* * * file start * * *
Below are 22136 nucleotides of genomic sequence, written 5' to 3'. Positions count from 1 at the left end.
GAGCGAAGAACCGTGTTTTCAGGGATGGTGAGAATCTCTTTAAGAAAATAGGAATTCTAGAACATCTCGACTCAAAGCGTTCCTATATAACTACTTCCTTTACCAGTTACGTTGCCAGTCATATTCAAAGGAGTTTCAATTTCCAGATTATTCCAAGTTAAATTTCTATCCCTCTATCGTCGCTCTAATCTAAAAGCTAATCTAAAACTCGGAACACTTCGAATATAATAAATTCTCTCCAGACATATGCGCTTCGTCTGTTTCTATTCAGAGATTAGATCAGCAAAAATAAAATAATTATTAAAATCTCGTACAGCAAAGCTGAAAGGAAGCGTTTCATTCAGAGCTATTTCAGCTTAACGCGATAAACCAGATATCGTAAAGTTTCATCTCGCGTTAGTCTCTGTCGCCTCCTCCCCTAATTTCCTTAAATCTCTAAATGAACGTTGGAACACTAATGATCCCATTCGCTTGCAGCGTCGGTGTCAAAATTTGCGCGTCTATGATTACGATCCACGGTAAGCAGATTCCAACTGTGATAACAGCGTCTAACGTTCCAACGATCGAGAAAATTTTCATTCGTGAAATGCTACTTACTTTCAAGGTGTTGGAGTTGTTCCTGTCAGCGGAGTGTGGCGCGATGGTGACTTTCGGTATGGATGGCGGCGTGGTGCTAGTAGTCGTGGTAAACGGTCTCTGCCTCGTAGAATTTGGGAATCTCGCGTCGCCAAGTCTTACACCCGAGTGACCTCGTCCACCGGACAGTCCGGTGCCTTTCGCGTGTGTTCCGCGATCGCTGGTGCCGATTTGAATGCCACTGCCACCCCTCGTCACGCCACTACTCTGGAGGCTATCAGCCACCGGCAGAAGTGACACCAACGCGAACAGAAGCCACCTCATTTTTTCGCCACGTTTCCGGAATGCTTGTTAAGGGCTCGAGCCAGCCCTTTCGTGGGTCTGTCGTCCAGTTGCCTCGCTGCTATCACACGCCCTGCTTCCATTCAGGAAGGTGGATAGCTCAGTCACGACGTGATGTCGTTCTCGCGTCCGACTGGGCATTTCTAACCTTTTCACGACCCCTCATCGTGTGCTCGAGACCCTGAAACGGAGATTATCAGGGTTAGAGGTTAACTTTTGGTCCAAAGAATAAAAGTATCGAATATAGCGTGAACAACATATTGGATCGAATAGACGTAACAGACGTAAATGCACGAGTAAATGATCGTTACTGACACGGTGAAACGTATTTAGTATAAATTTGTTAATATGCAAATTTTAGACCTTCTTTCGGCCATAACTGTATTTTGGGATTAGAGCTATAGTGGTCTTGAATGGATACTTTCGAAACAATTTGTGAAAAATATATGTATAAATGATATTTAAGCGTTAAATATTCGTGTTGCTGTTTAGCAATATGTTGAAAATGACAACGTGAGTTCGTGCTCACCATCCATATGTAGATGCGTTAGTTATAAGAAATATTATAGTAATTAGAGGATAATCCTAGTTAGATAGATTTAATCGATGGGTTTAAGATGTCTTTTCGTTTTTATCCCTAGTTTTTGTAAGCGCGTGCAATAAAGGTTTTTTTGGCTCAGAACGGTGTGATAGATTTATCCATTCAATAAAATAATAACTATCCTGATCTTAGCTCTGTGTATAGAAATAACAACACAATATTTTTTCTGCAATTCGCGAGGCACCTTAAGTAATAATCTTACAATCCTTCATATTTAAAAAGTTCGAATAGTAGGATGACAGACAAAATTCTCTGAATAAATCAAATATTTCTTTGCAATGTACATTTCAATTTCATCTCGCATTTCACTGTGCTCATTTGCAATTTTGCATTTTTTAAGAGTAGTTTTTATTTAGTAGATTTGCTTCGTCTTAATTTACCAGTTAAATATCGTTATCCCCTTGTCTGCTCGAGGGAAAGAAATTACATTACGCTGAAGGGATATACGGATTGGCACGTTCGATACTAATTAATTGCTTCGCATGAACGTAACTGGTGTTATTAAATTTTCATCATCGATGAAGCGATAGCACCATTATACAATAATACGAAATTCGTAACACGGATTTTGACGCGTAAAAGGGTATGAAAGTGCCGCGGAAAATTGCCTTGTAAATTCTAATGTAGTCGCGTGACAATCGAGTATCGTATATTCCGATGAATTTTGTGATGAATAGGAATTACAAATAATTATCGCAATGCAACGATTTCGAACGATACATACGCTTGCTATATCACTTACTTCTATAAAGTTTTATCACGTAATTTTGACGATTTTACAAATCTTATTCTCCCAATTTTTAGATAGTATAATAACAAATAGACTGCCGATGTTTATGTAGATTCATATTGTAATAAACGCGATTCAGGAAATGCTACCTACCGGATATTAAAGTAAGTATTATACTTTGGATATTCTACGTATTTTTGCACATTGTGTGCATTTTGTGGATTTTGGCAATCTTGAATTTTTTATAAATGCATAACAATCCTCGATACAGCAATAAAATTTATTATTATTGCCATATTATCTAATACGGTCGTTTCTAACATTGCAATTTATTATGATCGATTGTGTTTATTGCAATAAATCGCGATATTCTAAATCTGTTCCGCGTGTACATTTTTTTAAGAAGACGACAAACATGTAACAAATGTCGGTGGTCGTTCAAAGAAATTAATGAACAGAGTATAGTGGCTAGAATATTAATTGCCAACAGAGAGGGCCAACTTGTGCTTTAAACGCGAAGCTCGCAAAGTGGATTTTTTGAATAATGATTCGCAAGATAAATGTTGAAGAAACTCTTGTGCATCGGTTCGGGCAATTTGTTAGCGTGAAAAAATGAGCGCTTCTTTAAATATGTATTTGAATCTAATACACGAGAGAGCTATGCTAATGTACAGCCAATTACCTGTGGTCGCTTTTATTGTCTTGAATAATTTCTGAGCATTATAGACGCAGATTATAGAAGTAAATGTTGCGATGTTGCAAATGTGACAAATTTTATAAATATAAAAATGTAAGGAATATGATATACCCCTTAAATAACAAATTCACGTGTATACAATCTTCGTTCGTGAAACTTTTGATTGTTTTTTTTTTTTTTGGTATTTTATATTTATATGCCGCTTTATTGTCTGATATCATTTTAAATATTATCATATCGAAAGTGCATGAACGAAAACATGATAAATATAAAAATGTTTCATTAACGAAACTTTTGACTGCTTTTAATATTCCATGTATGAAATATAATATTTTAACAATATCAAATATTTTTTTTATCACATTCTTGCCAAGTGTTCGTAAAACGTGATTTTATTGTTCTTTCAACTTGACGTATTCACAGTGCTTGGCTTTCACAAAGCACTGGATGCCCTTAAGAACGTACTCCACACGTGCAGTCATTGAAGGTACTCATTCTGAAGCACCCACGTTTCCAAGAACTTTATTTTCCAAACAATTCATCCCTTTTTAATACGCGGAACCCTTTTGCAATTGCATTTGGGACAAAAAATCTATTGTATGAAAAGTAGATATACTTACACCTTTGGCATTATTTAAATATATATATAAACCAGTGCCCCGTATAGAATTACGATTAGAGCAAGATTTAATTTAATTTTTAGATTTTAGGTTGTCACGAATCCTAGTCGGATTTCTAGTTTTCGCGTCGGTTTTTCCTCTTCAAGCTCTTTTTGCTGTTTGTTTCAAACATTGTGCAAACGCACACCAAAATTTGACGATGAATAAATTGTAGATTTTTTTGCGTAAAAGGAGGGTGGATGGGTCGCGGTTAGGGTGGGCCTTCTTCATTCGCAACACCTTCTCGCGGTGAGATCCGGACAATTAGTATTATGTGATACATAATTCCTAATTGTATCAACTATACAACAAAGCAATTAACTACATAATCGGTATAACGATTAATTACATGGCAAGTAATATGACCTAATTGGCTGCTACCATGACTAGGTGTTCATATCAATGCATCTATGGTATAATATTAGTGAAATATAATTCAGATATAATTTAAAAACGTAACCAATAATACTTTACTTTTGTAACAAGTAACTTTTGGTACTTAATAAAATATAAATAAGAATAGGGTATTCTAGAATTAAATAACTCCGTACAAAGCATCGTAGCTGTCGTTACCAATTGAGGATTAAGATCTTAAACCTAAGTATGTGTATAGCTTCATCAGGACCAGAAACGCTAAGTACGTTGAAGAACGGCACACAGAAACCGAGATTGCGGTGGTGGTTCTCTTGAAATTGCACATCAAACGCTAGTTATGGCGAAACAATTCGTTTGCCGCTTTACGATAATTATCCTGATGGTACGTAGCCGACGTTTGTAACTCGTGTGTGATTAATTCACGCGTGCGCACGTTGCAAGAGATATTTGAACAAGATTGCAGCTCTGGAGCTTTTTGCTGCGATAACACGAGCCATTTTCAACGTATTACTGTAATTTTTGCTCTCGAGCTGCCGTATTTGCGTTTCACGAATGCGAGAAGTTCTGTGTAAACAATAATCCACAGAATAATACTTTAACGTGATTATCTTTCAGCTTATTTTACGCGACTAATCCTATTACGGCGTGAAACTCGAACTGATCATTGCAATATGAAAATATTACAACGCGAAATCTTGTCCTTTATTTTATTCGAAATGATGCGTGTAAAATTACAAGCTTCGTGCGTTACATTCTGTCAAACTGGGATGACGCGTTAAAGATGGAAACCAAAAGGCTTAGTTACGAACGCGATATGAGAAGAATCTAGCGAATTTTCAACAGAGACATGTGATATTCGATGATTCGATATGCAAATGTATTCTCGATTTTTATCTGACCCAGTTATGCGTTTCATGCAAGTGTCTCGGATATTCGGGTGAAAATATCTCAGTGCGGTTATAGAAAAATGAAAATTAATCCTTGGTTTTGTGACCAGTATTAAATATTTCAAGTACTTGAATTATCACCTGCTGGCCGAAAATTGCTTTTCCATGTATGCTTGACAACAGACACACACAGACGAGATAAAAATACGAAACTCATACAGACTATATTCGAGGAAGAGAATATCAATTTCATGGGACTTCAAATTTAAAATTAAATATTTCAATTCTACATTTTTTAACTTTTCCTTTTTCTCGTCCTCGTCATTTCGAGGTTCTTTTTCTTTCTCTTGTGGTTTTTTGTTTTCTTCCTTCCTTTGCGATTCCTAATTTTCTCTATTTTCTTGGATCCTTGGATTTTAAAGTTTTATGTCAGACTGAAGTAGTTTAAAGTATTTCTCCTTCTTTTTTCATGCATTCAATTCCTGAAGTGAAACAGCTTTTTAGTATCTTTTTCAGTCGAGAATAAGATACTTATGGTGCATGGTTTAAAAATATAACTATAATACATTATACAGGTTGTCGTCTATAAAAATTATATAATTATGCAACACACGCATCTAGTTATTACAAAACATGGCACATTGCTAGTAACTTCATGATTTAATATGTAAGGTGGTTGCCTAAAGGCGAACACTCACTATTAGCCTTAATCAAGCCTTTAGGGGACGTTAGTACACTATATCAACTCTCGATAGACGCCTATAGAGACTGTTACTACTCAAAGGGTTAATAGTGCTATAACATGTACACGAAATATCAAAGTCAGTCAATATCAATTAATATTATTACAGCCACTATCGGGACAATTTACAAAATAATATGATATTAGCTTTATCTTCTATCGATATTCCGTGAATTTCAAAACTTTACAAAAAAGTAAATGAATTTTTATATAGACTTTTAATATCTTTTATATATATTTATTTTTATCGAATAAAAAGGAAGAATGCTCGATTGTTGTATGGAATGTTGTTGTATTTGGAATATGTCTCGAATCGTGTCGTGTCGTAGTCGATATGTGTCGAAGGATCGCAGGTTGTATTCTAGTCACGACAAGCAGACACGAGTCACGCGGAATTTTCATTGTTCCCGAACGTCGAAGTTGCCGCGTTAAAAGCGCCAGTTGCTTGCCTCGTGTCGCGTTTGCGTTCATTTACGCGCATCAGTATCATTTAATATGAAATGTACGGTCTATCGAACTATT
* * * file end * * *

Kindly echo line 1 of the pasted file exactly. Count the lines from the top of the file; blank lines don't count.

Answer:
Below are 22136 nucleotides of genomic sequence, written 5' to 3'. Positions count from 1 at the left end.